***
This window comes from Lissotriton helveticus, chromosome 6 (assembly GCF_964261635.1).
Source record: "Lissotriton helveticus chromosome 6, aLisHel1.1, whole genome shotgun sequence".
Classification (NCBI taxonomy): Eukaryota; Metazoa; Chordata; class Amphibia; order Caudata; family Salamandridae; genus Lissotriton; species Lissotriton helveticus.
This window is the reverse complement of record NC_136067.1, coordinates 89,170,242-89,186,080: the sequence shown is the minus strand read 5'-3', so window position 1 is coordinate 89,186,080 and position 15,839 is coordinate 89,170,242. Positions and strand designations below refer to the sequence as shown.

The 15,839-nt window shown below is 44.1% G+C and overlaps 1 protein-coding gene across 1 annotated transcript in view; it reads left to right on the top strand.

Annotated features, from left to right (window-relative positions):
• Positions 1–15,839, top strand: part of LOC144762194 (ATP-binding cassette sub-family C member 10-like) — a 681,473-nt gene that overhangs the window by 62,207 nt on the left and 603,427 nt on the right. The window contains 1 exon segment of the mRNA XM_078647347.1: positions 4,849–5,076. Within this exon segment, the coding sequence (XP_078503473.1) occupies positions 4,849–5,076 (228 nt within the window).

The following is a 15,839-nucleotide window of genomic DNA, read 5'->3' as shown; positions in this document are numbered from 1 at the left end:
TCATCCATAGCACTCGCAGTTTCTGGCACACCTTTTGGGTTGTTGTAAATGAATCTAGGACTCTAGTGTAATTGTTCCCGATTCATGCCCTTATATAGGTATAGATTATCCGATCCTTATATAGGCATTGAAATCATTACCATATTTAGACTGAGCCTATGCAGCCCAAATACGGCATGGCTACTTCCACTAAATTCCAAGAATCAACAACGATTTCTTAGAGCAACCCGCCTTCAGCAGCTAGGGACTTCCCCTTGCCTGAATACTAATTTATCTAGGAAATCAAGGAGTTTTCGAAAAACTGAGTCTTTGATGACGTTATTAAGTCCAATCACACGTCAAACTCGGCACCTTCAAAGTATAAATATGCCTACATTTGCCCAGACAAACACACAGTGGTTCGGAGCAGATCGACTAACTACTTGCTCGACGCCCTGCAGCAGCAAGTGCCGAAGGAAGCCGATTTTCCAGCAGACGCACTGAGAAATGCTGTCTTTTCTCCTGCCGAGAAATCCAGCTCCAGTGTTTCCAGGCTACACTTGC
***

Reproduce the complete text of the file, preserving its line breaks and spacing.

This window comes from Lissotriton helveticus, chromosome 6 (assembly GCF_964261635.1).
Source record: "Lissotriton helveticus chromosome 6, aLisHel1.1, whole genome shotgun sequence".
Classification (NCBI taxonomy): Eukaryota; Metazoa; Chordata; class Amphibia; order Caudata; family Salamandridae; genus Lissotriton; species Lissotriton helveticus.
This window is the reverse complement of record NC_136067.1, coordinates 89,170,242-89,186,080: the sequence shown is the minus strand read 5'-3', so window position 1 is coordinate 89,186,080 and position 15,839 is coordinate 89,170,242. Positions and strand designations below refer to the sequence as shown.

The 15,839-nt window shown below is 44.1% G+C and overlaps 1 protein-coding gene across 1 annotated transcript in view; it reads left to right on the top strand.

Annotated features, from left to right (window-relative positions):
• Positions 1–15,839, top strand: part of LOC144762194 (ATP-binding cassette sub-family C member 10-like) — a 681,473-nt gene that overhangs the window by 62,207 nt on the left and 603,427 nt on the right. The window contains 1 exon segment of the mRNA XM_078647347.1: positions 4,849–5,076. Within this exon segment, the coding sequence (XP_078503473.1) occupies positions 4,849–5,076 (228 nt within the window).

The following is a 15,839-nucleotide window of genomic DNA, read 5'->3' as shown; positions in this document are numbered from 1 at the left end:
TCATCCATAGCACTCGCAGTTTCTGGCACACCTTTTGGGTTGTTGTAAATGAATCTAGGACTCTAGTGTAATTGTTCCCGATTCATGCCCTTATATAGGTATAGATTATCCGATCCTTATATAGGCATTGAAATCATTACCATATTTAGACTGAGCCTATGCAGCCCAAATACGGCATGGCTACTTCCACTAAATTCCAAGAATCAACAACGATTTCTTAGAGCAACCCGCCTTCAGCAGCTAGGGACTTCCCCTTGCCTGAATACTAATTTATCTAGGAAATCAAGGAGTTTTCGAAAAACTGAGTCTTTGATGACGTTATTAAGTCCAATCACACGTCAAACTCGGCACCTTCAAAGTATAAATATGCCTACATTTGCCCAGACAAACACACAGTGGTTCGGAGCAGATCGACTAACTACTTGCTCGACGCCCTGCAGCAGCAAGTGCCGAAGGAAGCCGATTTTCCAGCAGACGCACTGAGAAATGCTGTCTTTTCTCCTGCCGAGAAATCCAGCTCCAGTGTTTCCAGGCTACACTTGC